At a certain point, the index cards started getting to be a bit unwieldy so I created a mind map in NovaMind to continue working on the structure of the presentation. I think any of the presentation gurus will tell you that defining your presentation content and structuring it all outside of PowerPoint or Keynote is a best practice. So, next time you have a presentation to develop, hold off on opening up PowerPoint, get some index cards and some mind mapping software (free versions are readily available if you don't have any) and give it a try.

An example of the mind map I'm using to develop my presentation is shown below. It's still a work in progress with more to flesh out.

Tuesday, April 14, 2009

Digital Photo Basics Screencast

As a web and multimedia developer, I work with photos provided by clients to incorporate into websites on a daily basis. A common problem I run into is that a lot of people don't understand some really basic things about digital images. For example, I'm often provided photos that are way too small for the space needed on a web page. Since I'm expanding my service offerings to include online visual explanations, I thought it would be a good idea to create an explanatory video or screencast that explains some of the basics of using digital images on the web. The result is the following (click on full-screen mode to view it larger).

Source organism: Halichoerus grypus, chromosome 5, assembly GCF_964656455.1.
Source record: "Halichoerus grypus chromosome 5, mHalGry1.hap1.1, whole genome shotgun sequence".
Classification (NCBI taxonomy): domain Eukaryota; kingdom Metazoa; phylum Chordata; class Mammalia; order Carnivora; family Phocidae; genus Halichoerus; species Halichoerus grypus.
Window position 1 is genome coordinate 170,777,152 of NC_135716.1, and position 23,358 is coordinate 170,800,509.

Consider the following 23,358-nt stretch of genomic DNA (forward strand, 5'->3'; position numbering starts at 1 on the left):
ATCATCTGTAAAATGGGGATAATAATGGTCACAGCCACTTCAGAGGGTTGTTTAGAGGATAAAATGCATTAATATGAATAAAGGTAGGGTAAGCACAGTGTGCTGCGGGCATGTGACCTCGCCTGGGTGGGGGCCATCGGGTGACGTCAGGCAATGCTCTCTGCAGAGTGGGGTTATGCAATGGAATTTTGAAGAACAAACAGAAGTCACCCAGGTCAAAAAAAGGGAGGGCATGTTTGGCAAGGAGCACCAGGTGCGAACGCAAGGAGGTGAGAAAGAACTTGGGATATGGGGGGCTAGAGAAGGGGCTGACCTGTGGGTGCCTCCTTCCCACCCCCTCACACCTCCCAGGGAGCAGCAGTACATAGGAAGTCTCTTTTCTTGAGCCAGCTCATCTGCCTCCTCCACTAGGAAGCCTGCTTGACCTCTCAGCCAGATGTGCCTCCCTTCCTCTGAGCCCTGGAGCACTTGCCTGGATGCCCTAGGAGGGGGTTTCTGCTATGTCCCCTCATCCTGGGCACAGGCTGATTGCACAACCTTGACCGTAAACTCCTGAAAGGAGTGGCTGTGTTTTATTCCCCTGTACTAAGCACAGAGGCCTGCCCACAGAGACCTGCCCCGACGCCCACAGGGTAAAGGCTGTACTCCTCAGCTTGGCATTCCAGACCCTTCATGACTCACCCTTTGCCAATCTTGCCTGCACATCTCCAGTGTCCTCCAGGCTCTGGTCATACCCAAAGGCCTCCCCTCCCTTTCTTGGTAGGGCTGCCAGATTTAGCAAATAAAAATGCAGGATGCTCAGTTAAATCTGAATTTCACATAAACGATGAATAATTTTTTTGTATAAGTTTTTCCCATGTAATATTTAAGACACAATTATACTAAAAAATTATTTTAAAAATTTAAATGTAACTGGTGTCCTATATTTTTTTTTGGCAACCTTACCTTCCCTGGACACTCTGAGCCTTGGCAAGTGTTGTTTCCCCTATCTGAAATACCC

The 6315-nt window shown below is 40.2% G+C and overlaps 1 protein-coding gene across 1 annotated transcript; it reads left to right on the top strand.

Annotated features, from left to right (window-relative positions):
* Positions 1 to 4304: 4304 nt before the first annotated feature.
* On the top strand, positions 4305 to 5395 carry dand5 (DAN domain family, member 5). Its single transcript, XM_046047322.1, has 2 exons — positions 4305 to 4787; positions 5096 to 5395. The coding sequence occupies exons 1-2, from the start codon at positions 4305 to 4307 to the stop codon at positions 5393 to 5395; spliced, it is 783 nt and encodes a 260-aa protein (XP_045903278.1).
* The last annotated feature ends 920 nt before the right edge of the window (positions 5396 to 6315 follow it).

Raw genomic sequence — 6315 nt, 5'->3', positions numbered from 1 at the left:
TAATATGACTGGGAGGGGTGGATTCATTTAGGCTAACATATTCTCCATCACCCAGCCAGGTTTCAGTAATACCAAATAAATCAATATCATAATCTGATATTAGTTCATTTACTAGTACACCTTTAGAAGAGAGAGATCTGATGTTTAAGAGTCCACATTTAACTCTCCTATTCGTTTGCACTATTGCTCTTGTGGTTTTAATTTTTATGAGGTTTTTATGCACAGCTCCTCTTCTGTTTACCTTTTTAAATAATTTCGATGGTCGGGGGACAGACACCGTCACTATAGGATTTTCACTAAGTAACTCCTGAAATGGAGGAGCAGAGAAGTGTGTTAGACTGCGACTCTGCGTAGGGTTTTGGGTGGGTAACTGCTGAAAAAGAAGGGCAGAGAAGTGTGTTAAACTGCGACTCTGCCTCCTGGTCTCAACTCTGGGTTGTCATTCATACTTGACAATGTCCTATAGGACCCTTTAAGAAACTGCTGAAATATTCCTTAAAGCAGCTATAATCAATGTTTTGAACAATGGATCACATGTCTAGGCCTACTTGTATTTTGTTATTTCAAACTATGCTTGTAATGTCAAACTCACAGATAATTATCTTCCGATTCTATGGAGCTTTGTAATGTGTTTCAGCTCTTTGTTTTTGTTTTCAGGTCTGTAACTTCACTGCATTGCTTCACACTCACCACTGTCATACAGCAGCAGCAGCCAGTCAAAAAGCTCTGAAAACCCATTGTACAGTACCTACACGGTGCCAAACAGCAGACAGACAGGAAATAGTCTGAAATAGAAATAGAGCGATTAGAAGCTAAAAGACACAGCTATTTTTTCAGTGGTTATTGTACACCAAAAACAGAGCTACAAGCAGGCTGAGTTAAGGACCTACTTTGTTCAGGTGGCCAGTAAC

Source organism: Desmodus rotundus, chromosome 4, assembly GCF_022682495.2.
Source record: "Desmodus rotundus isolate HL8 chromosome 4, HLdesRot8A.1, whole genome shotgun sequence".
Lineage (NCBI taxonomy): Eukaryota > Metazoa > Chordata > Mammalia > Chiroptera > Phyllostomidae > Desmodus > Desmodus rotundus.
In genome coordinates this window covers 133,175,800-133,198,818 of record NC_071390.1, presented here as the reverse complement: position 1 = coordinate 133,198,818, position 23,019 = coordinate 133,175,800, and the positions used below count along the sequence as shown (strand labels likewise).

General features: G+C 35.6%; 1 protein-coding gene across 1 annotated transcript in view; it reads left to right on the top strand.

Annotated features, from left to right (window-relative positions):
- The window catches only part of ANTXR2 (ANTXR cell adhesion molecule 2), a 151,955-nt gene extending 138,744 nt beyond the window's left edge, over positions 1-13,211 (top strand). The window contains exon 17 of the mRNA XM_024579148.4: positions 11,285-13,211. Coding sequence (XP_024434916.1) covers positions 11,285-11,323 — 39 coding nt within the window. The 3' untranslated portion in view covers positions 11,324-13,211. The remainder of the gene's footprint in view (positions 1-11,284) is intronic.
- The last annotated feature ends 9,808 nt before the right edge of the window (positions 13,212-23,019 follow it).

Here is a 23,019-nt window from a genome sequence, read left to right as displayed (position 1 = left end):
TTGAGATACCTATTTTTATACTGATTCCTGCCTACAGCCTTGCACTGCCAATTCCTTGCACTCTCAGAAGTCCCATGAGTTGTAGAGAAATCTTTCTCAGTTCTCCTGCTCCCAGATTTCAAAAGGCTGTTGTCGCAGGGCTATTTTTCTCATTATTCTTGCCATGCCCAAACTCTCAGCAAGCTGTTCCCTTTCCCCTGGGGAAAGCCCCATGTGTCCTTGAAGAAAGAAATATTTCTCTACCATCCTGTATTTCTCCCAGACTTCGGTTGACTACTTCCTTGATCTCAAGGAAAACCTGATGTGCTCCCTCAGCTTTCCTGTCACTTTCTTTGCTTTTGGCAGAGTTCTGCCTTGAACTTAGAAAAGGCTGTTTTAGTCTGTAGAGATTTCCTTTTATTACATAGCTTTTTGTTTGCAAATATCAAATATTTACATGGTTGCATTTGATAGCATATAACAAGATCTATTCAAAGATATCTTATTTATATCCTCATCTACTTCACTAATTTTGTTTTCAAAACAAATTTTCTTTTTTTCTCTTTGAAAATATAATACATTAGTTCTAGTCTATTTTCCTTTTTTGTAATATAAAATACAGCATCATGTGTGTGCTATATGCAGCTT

Digital Photo Basics - Image Size & Resizing from Jeff Bennett on Vimeo.

Now for some self-critiquing. One of my explicit goals in developing this video was to work out the process involved - what settings to use in the video screencapture, what images sizes to use for static images that I imported, R&D on audio capture, etc. While I'm not completely satisfied with the end result, I'm very satisfied with what I learned through the process.

The biggest lesson learned was that the script really needs more work and refinement. More time spent up front in developing the script will result in a better explanation and also reduce fixes and edits later on in the production process. For example, after creating all the visuals and audio and reviewing a rough cut of the video, I noticed an error in the narration that I should have caught when writing the script. It was minor, but I re-recorded a portion of the audio to correct it and also to find out if there would be a noticeable difference in the audio recorded at different times. Despite using all the same audio settings and same microphone, I can detect a difference. So, lesson learned - spend a lot of time developing, editing and nitpicking the script, then once it's perfect, record all the audio at once, then synch up the audio with the visuals later in the production process.